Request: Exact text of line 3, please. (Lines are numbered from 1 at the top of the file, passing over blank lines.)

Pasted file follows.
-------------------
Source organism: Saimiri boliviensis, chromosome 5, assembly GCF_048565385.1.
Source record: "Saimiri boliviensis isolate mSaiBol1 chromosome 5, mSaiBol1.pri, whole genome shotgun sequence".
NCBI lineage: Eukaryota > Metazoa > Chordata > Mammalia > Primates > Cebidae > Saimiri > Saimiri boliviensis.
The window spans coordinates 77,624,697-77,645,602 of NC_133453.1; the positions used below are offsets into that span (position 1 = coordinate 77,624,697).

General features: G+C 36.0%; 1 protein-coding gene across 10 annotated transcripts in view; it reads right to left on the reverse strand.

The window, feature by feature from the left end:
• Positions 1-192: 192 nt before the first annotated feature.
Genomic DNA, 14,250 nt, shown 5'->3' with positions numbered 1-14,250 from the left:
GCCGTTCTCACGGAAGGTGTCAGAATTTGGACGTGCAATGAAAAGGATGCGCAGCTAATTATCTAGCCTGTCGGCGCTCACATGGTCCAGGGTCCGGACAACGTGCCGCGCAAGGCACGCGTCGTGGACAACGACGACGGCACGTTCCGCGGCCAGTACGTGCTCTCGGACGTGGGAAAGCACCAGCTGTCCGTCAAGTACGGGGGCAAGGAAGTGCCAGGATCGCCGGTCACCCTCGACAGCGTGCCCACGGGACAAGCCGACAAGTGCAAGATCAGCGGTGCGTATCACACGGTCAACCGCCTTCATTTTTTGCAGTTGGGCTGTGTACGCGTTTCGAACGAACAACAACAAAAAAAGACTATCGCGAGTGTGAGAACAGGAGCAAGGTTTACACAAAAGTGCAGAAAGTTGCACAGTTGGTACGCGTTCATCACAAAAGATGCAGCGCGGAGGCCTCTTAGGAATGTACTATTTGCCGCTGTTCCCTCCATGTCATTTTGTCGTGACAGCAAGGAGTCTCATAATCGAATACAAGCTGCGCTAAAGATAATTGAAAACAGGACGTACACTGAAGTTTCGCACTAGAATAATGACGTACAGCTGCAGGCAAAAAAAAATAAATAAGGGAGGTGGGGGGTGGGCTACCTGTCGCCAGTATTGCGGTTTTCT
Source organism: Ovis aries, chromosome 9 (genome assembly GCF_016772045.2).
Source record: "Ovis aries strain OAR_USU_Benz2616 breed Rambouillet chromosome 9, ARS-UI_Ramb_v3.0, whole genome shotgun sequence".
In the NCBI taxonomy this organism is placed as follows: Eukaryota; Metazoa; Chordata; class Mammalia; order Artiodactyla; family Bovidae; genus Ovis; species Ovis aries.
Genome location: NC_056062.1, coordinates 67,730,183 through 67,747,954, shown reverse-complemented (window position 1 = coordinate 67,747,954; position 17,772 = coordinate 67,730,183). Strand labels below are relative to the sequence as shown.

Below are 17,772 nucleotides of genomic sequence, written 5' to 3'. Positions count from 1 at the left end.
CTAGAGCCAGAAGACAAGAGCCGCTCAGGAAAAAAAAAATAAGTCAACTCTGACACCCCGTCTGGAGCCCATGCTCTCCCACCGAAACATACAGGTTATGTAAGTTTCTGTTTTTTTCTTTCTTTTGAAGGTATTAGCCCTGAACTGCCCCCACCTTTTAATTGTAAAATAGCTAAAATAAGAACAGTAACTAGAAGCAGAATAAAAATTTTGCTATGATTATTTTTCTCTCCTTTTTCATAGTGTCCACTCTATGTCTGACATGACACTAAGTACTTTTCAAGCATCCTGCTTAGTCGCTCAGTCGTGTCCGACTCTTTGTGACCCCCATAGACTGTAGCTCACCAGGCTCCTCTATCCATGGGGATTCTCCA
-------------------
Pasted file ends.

NCBI lineage: Eukaryota > Metazoa > Chordata > Mammalia > Primates > Cebidae > Saimiri > Saimiri boliviensis.